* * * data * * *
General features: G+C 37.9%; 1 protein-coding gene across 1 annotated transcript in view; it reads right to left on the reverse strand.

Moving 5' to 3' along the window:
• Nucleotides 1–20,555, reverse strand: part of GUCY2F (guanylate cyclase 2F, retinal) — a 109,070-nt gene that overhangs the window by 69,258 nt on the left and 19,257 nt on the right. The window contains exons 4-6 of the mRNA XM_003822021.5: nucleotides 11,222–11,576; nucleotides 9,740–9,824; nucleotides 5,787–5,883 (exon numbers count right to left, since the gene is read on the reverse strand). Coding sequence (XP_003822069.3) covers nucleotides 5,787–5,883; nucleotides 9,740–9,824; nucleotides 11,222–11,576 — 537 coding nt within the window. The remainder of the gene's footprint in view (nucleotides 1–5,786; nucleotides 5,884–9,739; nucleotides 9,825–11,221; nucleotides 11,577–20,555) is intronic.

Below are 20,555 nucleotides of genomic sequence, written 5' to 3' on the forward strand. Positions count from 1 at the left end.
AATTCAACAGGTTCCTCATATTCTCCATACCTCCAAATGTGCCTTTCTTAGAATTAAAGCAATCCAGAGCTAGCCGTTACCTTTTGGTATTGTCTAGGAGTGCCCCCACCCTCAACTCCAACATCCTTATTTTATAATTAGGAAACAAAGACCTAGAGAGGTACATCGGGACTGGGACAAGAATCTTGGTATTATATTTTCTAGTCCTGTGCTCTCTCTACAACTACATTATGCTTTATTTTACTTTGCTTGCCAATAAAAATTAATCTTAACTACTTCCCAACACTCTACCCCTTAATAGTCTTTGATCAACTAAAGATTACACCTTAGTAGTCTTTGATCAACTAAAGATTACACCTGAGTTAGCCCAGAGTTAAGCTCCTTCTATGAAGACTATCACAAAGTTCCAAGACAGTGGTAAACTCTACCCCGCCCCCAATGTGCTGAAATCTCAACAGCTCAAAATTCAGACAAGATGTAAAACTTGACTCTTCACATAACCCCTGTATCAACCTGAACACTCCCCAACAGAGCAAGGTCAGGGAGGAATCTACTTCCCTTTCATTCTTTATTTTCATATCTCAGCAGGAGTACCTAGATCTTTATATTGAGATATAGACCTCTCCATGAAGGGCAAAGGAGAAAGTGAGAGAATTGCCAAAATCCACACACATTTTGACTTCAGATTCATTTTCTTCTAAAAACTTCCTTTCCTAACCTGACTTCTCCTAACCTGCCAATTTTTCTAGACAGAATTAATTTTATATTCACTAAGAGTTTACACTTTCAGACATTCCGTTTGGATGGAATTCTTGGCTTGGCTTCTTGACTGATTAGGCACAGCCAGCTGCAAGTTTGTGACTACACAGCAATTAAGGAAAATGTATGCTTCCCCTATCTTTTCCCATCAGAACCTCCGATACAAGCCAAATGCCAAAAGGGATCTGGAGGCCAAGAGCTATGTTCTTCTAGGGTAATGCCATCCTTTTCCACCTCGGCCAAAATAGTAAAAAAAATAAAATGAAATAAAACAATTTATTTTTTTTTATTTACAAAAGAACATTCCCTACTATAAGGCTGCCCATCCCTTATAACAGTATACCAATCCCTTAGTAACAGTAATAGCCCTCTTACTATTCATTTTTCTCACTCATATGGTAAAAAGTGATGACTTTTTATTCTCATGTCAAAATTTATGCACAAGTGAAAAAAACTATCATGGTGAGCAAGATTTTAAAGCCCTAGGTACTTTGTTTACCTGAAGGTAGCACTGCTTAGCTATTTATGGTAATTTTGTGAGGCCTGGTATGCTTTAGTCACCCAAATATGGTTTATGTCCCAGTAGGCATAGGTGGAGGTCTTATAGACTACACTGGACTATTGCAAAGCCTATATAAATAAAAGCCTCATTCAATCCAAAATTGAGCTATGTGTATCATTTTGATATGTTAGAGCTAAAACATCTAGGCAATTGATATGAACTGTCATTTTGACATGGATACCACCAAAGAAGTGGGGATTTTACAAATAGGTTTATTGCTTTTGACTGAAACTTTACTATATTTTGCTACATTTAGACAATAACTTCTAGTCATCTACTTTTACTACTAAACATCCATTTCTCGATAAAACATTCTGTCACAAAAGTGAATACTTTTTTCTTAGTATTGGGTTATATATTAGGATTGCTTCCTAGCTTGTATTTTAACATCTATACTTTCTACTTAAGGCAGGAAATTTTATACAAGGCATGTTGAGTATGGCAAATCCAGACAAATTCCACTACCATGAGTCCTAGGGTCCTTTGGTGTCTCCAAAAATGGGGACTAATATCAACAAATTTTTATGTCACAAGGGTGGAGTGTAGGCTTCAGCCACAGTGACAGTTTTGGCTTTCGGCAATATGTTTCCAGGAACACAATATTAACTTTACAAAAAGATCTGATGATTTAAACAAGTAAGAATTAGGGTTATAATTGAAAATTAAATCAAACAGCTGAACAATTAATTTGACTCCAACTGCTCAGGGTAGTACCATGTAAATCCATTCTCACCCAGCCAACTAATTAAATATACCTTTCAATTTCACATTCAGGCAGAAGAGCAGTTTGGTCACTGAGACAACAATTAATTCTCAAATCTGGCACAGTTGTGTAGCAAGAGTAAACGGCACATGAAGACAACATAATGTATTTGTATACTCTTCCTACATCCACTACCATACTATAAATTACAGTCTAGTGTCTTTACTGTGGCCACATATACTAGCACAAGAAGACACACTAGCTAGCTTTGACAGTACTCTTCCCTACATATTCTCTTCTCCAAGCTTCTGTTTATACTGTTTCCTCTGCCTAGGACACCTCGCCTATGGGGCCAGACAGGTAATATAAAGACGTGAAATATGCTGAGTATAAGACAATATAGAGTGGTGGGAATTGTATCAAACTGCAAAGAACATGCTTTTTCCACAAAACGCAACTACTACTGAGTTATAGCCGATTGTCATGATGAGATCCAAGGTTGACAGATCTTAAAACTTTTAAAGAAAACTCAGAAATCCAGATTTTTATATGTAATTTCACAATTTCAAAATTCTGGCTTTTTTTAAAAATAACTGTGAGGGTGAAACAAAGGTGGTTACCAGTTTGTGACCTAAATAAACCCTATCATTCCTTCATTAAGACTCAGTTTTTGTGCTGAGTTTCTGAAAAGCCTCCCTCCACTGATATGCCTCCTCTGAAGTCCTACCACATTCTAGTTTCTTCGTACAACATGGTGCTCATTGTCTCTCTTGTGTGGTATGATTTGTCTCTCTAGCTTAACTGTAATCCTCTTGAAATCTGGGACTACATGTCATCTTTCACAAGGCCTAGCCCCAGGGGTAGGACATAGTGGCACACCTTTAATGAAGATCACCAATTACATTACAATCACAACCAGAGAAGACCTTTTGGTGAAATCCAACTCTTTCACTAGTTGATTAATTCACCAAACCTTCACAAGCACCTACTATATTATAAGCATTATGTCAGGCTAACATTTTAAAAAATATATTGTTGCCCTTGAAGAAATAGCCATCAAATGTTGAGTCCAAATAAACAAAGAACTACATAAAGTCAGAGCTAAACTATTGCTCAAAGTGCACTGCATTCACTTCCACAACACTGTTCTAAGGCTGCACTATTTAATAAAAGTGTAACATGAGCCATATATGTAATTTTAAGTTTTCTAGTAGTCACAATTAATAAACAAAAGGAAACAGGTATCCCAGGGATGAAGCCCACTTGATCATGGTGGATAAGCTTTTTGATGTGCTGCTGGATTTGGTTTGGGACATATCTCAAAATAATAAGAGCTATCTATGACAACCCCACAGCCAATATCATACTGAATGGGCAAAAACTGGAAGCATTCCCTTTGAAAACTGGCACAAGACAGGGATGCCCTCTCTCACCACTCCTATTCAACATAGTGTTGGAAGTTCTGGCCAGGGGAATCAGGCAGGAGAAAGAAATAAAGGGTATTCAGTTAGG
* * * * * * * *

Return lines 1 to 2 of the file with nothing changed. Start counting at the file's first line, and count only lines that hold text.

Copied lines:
General features: G+C 37.9%; 1 protein-coding gene across 1 annotated transcript in view; it reads right to left on the reverse strand.

Moving 5' to 3' along the window: